‘Fu­ture ggen­er­a­tions must see th­ese peo­ple are re­mem­bered’

Two Vic­to­ria Cross re­cip­i­ents are buried in Chal­font St Peter and the vil­lage is due to be re­mem­ber them with com­mem­o­ra­tive stones. Lor­can Lovett finds out the sto­ries of th­ese coura­geous he­roes of the First World War

Buckinghamshire Advertiser - - LIFE & LEISURE - Royal Bri­tish Le­gion chair­man Keith Bowler and Terry Grey at the grave of Vic­to­ria Cross re­cip­i­ent Ge­of­frey Drum­mond at St Peter;s ceme­tery

COM­MU­NI­TIES Sec­re­tary Eric Pick­les an­nounced a trib­ute to some of the bravest men of the 20th cen­tury last year. He said ev­ery town or city that has a Vic­to­ria Cross (VC) re­cip­i­ent from the First World War will re­ceive a com­mem­o­ra­tive paving stone.

Ears cer­tainly pricked up in Chal­font St Peter. Two VC win­ners from the war are buried in the vil­lage, yet there was one slight dilemma: the stones would go to the birth­place of the men and although Ge­of­frey Drum­mond and Fran­cis Hu­bert lived in South Bucks, they were not born there.

Che­sham Town Coun­cil ne­go­ti­ated a sim­i­lar prob­lem by nam­ing a hous­ing de­vel­op­ment after Hert­ford­shire-born VC re­cip­i­ent Al­fred Burt who moved to the town after the First World War in 1925.

Chal­font St Peter Parish coun­cil leader Linda Smith wrote to Eric Pick­les ex­plain­ing the vil­lage’s pride in the men, and the fact they had set up an ex­hi­bi­tion to them which was launched with the mens’ rel­a­tives.

Mr Pick­les replied the birth­place was of most im­por­tance but al­lowed the coun­cil to buy repli­cas of the stones for £450 each.

Mrs Smith said: “We started the cam­paign to re­mem­ber them in about 2008 be­cause we felt very proud. They were very brave men and it is right we re­mem­ber them.”

The mens’ sto­ries chime of courage, and they de­serve the ti­tle of ‘very brave’, or pos­si­bly ‘pos­sessed’ when you learn of their ac­tions.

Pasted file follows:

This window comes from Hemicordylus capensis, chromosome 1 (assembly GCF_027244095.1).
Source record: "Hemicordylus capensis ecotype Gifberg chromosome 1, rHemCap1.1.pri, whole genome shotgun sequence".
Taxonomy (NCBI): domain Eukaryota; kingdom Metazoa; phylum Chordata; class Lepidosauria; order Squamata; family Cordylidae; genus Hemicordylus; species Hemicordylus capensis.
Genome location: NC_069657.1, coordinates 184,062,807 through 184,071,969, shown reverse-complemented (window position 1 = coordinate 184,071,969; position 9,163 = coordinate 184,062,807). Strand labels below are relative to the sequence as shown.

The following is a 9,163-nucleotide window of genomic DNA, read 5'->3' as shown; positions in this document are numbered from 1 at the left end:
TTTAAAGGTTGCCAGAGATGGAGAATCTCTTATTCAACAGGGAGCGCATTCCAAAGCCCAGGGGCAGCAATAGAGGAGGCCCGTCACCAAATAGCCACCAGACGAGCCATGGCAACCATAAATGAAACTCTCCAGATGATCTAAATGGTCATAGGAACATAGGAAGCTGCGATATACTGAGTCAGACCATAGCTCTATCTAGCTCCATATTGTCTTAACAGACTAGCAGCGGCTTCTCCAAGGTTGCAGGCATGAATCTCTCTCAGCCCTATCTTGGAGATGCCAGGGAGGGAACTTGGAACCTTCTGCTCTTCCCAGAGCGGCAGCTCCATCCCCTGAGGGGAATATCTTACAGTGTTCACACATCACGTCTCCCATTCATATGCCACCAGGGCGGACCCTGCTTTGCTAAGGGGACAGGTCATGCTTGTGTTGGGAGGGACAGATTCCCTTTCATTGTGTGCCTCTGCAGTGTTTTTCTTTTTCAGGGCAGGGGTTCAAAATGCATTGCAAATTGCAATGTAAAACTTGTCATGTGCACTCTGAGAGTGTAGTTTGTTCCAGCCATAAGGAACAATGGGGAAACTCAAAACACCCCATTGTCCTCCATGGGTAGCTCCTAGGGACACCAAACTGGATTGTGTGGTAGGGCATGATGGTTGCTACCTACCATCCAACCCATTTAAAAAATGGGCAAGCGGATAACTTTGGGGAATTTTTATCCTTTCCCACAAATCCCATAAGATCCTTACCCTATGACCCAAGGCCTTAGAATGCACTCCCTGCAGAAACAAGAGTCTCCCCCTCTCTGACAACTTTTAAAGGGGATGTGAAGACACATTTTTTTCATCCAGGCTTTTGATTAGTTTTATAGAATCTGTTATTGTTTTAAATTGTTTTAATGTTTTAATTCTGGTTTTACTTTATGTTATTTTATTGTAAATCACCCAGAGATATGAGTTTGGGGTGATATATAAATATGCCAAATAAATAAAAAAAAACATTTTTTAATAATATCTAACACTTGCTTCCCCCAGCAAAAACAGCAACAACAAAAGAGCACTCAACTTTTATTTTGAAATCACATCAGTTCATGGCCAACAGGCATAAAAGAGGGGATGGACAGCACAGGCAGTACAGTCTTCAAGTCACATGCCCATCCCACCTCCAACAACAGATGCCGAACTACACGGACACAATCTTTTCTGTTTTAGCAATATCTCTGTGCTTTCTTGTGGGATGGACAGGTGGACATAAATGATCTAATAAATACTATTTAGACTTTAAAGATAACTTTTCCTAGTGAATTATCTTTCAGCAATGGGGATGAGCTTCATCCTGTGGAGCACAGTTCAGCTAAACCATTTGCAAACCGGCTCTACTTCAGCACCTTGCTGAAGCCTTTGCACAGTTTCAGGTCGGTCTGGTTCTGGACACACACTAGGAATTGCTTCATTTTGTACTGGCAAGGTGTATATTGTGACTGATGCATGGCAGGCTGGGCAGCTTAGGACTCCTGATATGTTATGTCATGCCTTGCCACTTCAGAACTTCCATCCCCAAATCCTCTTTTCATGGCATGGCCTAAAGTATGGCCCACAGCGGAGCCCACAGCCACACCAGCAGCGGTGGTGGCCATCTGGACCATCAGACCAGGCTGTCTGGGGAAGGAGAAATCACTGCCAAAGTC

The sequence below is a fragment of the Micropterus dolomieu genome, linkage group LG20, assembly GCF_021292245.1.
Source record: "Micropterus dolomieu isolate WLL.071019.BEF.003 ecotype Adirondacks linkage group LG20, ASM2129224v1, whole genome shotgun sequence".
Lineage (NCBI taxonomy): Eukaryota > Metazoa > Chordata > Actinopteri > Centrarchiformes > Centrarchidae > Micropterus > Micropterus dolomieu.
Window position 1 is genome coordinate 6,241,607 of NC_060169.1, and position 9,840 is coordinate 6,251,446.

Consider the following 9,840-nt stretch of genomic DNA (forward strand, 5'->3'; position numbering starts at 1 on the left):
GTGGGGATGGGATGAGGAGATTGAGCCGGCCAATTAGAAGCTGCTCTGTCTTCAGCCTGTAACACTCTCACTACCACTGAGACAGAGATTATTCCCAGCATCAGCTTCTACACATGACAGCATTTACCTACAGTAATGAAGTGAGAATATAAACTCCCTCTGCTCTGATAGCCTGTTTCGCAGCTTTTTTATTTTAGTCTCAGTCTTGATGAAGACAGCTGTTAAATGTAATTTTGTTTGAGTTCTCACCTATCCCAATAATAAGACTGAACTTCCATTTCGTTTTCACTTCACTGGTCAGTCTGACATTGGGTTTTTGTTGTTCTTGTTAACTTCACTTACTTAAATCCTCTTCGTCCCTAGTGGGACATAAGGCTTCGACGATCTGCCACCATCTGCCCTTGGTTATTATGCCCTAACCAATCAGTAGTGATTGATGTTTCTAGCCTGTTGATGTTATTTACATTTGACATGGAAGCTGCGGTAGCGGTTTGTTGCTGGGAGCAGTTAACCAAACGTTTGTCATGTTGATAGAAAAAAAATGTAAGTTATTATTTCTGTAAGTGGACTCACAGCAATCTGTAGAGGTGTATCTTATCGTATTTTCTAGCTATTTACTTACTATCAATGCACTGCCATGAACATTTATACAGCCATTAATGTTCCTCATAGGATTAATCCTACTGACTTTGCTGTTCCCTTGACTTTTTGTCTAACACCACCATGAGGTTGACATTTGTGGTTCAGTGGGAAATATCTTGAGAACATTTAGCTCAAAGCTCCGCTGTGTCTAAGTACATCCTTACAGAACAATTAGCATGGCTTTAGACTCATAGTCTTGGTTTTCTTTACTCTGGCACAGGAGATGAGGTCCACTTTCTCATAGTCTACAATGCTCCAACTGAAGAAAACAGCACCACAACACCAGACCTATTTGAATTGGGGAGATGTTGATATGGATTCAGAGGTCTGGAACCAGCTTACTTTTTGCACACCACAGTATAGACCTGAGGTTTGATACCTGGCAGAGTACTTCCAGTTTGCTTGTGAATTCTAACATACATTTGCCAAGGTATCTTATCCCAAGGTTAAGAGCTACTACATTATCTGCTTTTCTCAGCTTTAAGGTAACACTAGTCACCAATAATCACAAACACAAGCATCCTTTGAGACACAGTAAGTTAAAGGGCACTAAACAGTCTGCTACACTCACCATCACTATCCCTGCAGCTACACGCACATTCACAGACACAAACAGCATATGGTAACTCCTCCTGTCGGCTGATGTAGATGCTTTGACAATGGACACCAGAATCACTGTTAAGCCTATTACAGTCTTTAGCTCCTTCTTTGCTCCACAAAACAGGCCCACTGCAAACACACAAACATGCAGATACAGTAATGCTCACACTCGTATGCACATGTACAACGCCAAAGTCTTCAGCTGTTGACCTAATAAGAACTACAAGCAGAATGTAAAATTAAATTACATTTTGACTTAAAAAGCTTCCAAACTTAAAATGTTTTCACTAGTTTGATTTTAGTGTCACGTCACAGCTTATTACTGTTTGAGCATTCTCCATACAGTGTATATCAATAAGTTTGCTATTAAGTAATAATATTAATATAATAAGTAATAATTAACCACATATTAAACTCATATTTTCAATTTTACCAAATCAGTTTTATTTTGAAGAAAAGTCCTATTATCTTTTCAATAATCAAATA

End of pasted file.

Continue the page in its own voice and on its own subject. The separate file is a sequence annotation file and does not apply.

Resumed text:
Lieu­tenant Ge­of­frey Drum­mond (Jan­uary 25 1886 - April 21 1941) was born in London and buried at St Peter’s Church ceme­tery.

While vol­un­teer­ing for res­cue work, a shell burst on board his ship, killing an of­fi­cer and a deck hand and badly wound­ing the coxswain and Drum­mond.

He helped es­cort two of­fi­cers and 38 men and re­tained con­scious­ness long enough to back his ves­sel away from the piers and to­wards the open sea be­fore col­laps­ing ex­hausted from his wounds.

He was awarded the VC on May 9 1918 in Bel­gium.

The Aus­tralian avi­a­tor Fran­cis Hu­bert (Frank) McNa­mara VC, CB, CBE (4 April 1894 – 2 Novem­ber 1961) is buried in St Joseph’s Pri­ory in Austin Wood.

His story makes the ad­ven­tures of fic­tional pi­lot ‘Big­gles’ sound like a ride on the teacups.

McNa­mara was fly­ing near Gaza when a shell pre­ma­turely ex­ploded in his plane, badly wound­ing his leg.

While turn­ing back to base, he spot­ted a fel­low pi­lot who had crash landed. With the Turk­ish cal­vary ap­proach­ing, McNa­mara fore­saw the grisly fate of this man and took the plunge to save him.

He landed and the downed pi­lot held the struts of his wing but the weight was too much. They jumped out of the plane and set it alight then ran back to the other crashed plane, which they soon fixed.

McNa­mara, who was on the brink of black­ing out, flew 70 miles back to base.

Chal­font St Peter Parish Coun­cil now need to de­cide where the com­mem­o­ra­tive stones for th­ese men will go.

Royal Bri­tish Le­gion (RBL) branch chair­man for the area, Keith Bowler, said: “The RBL would like to see them in a prom­i­nent place. The men spent most of their lives in Chal­font St Peter and it is ap­pro­pri­ate it is where they lived and where they were hap­pi­est.

“It is im­por­tant fu­ture gen­er­a­tions and vis­i­tors to the area see th­ese peo­ple are re­mem­bered.”

Newspapers in English

Newspapers from UK

© PressReader. All rights reserved.